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  1. It appears the police and prosecutors are allowed to change the rules halfway through the game to suit themselves. I am surprised that the congress has not yet eliminated the right to a trial in cases involving any type of forensic evidence. That would suit their foolish law and order police state views. I say we eliminate the statute of limitations for crimes committed by members of congress and other government employees. Of course they would never do that. They are all corrupt cowards!!!

  2. Poor Judge Brown probably thought that by slavishly serving the godz of the age her violations of 18th century concepts like due process and the rule of law would be overlooked. Mayhaps she was merely a Judge ahead of her time?

  3. in a lawyer discipline case Judge Brown, now removed, was presiding over a hearing about a lawyer accused of the supposedly heinous ethical violation of saying the words "Illegal immigrant." (IN re Barker) http://www.in.gov/judiciary/files/order-discipline-2013-55S00-1008-DI-429.pdf .... I wonder if when we compare the egregious violations of due process by Judge Brown, to her chiding of another lawyer for politically incorrectness, if there are any conclusions to be drawn about what kind of person, what kind of judge, what kind of apparatchik, is busy implementing the agenda of political correctness and making off-limits legit advocacy about an adverse party in a suit whose illegal alien status is relevant? I am just asking the question, the reader can make own conclsuion. Oh wait-- did I use the wrong adjective-- let me rephrase that, um undocumented alien?

  4. of course the bigger questions of whether or not the people want to pay for ANY bussing is off limits, due to the Supreme Court protecting the people from DEMOCRACY. Several decades hence from desegregation and bussing plans and we STILL need to be taking all this taxpayer money to combat mostly-imagined "discrimination" in the most obviously failed social program of the postwar period.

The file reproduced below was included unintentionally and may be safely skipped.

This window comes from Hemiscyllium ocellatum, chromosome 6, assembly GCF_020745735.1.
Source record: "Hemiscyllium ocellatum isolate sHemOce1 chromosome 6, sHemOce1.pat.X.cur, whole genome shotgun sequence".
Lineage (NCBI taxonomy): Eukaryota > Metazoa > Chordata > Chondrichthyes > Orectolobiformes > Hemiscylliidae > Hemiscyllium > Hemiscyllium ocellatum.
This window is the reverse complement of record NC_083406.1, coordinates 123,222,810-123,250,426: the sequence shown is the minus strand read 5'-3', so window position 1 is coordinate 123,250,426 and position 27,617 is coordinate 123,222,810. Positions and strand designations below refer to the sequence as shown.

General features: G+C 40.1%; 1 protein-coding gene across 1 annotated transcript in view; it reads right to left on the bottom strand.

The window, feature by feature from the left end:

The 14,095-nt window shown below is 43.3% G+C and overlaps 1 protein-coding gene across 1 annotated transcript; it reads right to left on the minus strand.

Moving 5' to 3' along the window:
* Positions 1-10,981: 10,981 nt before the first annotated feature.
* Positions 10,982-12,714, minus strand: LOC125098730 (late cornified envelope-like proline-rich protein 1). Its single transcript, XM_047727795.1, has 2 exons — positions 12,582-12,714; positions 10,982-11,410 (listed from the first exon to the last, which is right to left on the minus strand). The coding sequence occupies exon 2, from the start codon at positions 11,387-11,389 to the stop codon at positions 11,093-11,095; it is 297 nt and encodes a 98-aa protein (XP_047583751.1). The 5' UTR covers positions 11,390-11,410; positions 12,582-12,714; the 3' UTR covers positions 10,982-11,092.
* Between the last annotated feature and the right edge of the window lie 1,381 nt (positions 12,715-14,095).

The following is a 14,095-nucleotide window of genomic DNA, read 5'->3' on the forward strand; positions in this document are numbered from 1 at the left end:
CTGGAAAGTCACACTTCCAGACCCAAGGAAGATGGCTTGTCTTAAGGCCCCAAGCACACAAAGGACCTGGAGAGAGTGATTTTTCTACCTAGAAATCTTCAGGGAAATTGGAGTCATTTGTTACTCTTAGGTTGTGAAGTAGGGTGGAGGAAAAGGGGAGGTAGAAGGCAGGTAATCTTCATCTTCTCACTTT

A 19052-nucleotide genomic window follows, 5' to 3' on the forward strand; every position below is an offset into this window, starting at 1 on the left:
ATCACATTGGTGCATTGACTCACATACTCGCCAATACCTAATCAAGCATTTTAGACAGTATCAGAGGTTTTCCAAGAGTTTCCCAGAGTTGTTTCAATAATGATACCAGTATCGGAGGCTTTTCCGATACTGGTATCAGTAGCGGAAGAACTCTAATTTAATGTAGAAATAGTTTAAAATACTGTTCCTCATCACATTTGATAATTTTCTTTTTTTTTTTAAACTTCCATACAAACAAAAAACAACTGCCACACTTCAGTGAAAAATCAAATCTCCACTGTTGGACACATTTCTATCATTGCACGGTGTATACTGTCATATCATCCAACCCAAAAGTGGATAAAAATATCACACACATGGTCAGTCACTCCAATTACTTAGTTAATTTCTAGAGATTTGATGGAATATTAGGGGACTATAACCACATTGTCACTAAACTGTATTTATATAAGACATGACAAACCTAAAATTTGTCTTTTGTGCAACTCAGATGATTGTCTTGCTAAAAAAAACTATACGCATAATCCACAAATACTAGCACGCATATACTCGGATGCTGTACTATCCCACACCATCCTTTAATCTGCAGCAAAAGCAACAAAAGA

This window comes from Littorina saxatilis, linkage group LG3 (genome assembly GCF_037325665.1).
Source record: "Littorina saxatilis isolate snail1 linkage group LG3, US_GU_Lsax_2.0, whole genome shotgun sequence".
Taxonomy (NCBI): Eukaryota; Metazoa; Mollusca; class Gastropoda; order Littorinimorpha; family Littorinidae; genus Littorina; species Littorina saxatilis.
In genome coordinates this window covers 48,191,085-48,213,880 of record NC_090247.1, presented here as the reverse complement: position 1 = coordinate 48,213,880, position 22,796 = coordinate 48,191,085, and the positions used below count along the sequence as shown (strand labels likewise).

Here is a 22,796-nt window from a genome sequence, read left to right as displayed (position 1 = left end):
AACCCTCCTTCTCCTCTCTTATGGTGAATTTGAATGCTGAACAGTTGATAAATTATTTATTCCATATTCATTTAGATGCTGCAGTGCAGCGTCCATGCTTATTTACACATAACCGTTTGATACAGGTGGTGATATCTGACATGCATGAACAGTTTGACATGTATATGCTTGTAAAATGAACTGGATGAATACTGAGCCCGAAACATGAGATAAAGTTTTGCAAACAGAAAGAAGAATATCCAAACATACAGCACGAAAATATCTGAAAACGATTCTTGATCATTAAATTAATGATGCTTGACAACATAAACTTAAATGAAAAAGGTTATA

5. You can put your photos anywhere you like... When someone steals it they know it doesn't belong to them. And, a man getting a divorce is automatically not a nice guy...? That's ridiculous. Since when is need of money a conflict of interest? That would mean that no one should have a job unless they are already financially solvent without a job... A photographer is also under no obligation to use a watermark (again, people know when a photo doesn't belong to them) or provide contact information. Hey, he didn't make it easy for me to pay him so I'll just take it! Well heck, might as well walk out of the grocery store with a cart full of food because the lines are too long and you don't find that convenient. "Only in Indiana." Oh, now you're passing judgement on an entire state... What state do you live in? I need to characterize everyone in your state as ignorant and opinionated. And the final bit of ignorance; assuming a photo anyone would want is lucky and then how much does your camera have to cost to make it a good photo, in your obviously relevant opinion?